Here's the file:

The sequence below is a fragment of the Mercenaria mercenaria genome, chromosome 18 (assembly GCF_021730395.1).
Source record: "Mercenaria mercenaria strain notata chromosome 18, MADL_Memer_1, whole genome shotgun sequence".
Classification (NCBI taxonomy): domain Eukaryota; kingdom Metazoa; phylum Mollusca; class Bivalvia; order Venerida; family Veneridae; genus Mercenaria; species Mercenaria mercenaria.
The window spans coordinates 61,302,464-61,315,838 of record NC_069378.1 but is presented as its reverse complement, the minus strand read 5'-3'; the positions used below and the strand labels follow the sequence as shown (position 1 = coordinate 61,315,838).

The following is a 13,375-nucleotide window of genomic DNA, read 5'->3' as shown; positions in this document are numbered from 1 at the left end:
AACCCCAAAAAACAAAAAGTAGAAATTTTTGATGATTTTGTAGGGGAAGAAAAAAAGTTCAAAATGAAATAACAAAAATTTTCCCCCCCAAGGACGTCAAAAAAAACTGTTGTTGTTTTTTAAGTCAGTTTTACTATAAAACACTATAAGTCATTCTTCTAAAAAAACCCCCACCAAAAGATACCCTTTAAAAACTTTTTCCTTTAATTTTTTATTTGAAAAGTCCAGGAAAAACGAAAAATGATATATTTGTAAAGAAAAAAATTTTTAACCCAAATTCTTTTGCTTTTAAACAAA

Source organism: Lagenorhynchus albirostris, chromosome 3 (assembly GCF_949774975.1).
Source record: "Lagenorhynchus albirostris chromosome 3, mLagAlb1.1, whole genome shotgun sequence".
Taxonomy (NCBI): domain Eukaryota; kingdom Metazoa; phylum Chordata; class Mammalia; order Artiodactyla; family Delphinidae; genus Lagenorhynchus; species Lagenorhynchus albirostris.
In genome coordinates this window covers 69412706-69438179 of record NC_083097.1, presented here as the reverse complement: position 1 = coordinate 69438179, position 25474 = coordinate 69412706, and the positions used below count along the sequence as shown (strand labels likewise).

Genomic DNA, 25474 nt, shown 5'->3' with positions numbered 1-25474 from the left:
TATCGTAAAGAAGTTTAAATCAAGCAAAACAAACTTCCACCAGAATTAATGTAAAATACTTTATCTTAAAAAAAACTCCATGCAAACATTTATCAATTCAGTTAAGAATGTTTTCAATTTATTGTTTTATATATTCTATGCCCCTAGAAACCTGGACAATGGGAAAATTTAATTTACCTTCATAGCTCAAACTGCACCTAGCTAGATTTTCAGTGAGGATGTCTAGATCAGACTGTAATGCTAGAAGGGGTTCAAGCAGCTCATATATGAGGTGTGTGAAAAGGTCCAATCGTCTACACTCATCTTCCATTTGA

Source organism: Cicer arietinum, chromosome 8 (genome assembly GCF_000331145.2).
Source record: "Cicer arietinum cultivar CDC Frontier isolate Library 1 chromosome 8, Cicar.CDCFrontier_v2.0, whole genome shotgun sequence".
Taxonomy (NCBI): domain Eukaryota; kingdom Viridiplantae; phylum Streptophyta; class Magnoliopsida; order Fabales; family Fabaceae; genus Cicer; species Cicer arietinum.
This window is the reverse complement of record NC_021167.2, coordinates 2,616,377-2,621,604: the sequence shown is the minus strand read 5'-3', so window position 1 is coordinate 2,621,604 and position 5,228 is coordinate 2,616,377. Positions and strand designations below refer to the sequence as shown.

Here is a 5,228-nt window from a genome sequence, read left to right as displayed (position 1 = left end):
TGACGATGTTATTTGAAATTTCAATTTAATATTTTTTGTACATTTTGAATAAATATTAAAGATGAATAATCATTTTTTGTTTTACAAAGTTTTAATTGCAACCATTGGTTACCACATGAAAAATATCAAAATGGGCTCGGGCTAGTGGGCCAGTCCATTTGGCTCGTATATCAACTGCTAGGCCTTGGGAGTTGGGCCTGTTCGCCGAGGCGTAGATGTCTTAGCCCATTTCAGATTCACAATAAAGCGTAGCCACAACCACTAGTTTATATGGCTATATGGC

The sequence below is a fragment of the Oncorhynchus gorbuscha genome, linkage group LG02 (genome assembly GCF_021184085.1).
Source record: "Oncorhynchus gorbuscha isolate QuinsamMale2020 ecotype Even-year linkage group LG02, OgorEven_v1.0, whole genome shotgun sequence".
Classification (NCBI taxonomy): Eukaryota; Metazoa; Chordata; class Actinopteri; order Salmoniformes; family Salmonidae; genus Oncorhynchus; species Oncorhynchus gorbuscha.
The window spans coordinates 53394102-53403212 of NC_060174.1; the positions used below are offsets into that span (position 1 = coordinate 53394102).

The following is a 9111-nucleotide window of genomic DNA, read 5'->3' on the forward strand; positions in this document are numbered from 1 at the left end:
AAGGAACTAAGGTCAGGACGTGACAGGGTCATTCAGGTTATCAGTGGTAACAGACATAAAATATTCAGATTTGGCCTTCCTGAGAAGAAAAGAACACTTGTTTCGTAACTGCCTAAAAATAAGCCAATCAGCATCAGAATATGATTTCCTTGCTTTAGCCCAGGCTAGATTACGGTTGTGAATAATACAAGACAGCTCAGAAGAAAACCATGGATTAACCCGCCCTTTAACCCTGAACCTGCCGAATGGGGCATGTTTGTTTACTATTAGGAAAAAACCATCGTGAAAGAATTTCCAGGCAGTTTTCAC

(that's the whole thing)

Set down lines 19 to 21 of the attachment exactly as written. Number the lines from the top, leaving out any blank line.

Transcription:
The sequence below is a fragment of the Oncorhynchus gorbuscha genome, linkage group LG02 (genome assembly GCF_021184085.1).
Source record: "Oncorhynchus gorbuscha isolate QuinsamMale2020 ecotype Even-year linkage group LG02, OgorEven_v1.0, whole genome shotgun sequence".
Classification (NCBI taxonomy): Eukaryota; Metazoa; Chordata; class Actinopteri; order Salmoniformes; family Salmonidae; genus Oncorhynchus; species Oncorhynchus gorbuscha.